Q. It feels like we're always arguing with our 15–year–old. We're tired of the constant conflict, and I'm sure she is too. What can we do?
A. As parents of teenagers, many of us could find reason to be mad at our kids most of the time. Teenagers are in a stage of testing—not just your authority, but their own judgment and independence. They make decisions that even they know are unwise, just to see what will happen. They argue just to flex their mental muscles. They push the limits because it truly is the best way for them to discover for themselves why those limits exist. As frustrating as all that conflict can be, it is part of every teenager's journey to adulthood.
While there's not much you can do to change your teenager, you can change the ways you respond to her. I find that some parents of teens revert to an old style of parenting called "shame–based parenting." Shame–based parenting is when we get desperate enough to shame our kids into obedience by saying things like "You should know better," or "Why did you do something so stupid?" It works, but only for a short time. After all, our greater goal is not just to bring about obedience today but to raise responsible adults for tomorrow.
There is a more effective way to parent our teens. I call it "parenting with A.W.E." It's not easy, but it is a much more effective strategy for successfully raising teens to be responsible adults. While no family is "Leave it to Beaver" perfect, I do believe we can do a much better job of creating an atmosphere of A.W.E. (Affection, Warmth, Encouragement). Here's how to make your home more A.W.E.–some:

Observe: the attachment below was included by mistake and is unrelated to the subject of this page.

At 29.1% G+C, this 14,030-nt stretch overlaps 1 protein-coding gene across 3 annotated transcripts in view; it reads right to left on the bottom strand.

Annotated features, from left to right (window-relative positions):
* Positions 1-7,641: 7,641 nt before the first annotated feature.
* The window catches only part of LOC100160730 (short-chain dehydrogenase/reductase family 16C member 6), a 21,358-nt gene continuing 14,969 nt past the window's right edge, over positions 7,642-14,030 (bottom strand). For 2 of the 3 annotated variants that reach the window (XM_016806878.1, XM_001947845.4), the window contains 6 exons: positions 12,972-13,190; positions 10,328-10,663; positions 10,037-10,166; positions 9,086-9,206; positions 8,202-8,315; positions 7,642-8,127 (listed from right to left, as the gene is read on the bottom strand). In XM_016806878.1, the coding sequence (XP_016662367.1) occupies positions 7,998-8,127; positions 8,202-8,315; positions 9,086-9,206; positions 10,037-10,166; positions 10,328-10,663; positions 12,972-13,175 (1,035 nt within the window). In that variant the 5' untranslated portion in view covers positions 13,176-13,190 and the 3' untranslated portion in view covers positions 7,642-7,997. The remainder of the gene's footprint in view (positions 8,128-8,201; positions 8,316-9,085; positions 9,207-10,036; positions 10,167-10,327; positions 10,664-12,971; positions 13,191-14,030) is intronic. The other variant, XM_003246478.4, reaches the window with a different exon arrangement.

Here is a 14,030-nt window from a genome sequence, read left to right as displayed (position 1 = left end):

Show lots of Affection
Most teenagers are not very excited about hugs and kisses from their parents, especially in front of their peers. But appropriate loving gestures of touch along with words of affection and love will do wonders for your relationship. I watched a dad pull his 16–year–old son toward him and kiss him on the forehead while saying "I love you and I'm proud of you." His son was visibly moved by his father's action. It didn't look easy for either the father or the son but the result will be tremendously important for their relationship.
Fill your home with Warmth
There is no such thing as a home without conflict, but we need to work relentlessly to reduce stress in our families. If that means fewer activities, less travel, lighter schedules, do it. If you need the help of a counselor or pastor to give you some guidance, do it. If the family needs to rethink how they treat each other, do it. Think about the type of home you are creating. Is your home a place the kids enjoy being in, or is it a negative, critical war zone? Proactively reduce stress in order to create a warm home environment. Start today.
Provide tons of Encouragement
Affirmation is a much greater motivator than guilt and shame. One model of communication says it takes nine affirming comments to make up for just one critical comment. Sure our teens need discipline, and you should discipline with consistency, but they also need words of encouragement. They will respond much greater to a compliment and affirmation than a negative, angry putdown. One family I know keeps an "affirmation jar" on the kitchen table where they leave one another notes of encouragement.
Creating a home with A.W.E. isn't always easy. This is especially true if you came from a shame–based family yourself. But what kind of a home would you rather have? What kind of home is more successful? It starts with a proactive approach to parenting teens, and the result is a close–knit family with kids ready to become responsible adults.
Jim Burns is an author, speaker, and the president of YouthBuilders (youthbuilders.com).
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